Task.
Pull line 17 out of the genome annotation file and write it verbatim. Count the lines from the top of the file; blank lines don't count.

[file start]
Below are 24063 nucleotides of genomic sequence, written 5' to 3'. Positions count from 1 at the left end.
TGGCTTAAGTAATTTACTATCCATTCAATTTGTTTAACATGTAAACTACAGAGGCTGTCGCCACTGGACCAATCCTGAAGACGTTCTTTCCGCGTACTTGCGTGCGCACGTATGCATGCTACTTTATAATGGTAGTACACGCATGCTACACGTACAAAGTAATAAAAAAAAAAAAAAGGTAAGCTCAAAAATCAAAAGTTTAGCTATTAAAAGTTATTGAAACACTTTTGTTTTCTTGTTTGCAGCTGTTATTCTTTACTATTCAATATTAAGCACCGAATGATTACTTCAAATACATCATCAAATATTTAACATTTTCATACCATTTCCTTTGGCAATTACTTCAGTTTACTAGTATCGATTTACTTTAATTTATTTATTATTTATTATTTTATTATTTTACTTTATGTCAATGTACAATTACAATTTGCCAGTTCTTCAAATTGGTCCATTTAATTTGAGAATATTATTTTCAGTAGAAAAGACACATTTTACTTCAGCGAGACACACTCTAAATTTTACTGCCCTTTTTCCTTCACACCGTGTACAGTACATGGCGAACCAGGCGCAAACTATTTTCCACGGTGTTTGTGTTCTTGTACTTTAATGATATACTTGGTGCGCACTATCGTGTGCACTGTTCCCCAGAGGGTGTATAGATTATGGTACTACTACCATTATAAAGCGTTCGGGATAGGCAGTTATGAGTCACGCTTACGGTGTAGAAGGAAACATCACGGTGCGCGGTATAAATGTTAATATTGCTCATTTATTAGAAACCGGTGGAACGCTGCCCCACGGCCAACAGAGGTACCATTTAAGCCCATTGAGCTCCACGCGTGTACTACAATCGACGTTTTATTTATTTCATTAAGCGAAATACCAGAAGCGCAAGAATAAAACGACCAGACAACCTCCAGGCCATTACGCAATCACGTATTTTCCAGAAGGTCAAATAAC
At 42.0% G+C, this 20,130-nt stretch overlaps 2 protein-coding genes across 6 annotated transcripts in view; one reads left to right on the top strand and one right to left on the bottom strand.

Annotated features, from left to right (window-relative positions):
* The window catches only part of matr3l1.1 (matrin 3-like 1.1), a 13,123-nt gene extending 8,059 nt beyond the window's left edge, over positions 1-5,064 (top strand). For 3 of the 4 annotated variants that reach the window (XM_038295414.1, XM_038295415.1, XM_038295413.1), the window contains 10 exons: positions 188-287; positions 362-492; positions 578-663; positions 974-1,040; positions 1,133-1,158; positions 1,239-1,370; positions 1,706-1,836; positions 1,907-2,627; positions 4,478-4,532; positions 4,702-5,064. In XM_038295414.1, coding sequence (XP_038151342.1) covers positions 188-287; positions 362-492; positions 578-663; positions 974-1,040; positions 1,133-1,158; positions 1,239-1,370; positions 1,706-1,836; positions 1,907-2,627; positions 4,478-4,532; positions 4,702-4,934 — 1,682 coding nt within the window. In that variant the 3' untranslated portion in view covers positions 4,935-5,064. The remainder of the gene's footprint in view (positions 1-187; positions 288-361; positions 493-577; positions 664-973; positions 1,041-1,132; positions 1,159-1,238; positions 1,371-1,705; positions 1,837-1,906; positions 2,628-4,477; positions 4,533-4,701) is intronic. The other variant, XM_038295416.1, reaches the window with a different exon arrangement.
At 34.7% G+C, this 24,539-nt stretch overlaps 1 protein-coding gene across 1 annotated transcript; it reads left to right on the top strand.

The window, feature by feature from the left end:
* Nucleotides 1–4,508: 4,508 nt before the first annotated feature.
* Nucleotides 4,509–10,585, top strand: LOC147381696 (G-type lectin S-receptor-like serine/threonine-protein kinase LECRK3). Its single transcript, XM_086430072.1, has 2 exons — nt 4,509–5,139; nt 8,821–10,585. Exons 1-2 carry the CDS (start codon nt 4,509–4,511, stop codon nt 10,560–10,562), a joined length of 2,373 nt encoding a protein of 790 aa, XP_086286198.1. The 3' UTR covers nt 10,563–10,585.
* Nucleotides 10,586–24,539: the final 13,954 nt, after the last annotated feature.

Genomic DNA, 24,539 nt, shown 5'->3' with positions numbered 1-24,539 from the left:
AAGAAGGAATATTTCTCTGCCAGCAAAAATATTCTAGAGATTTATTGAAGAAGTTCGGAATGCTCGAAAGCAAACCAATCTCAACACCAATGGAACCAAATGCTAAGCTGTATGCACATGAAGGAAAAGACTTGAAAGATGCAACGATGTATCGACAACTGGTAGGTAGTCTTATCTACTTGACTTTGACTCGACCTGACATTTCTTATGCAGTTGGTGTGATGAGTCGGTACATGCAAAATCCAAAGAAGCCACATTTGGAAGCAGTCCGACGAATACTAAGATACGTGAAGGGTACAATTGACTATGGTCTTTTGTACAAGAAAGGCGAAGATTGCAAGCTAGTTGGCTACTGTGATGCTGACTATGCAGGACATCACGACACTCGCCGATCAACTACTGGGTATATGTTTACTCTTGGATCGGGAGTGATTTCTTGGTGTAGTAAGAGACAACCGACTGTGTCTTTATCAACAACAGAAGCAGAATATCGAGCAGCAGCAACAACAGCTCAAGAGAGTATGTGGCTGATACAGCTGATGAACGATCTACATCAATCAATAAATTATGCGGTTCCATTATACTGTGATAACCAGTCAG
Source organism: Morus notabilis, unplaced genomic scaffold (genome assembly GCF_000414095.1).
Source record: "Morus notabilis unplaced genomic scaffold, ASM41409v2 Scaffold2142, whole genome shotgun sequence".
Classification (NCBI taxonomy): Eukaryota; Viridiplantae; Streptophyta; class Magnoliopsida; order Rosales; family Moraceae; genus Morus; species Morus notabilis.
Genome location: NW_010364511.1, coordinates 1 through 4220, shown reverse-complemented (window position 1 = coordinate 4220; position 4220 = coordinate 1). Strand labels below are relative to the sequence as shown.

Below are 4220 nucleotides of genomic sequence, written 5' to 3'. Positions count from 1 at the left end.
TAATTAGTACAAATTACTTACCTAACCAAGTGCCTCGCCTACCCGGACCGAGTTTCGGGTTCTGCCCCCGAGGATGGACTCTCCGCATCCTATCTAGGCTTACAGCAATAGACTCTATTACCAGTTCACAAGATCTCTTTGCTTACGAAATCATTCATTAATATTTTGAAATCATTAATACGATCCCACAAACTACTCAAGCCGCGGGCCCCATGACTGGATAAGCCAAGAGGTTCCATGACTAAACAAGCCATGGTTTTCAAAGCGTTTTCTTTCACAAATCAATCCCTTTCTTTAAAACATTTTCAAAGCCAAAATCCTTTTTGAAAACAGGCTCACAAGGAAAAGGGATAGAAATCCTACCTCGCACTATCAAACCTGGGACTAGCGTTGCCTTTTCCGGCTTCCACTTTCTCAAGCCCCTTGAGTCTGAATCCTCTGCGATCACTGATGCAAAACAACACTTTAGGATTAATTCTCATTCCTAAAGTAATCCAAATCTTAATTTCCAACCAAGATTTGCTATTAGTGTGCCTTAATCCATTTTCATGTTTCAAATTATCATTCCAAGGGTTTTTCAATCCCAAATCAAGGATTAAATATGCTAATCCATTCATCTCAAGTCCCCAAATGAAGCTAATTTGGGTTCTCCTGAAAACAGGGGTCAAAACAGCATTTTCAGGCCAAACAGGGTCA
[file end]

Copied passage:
Below are 4220 nucleotides of genomic sequence, written 5' to 3'. Positions count from 1 at the left end.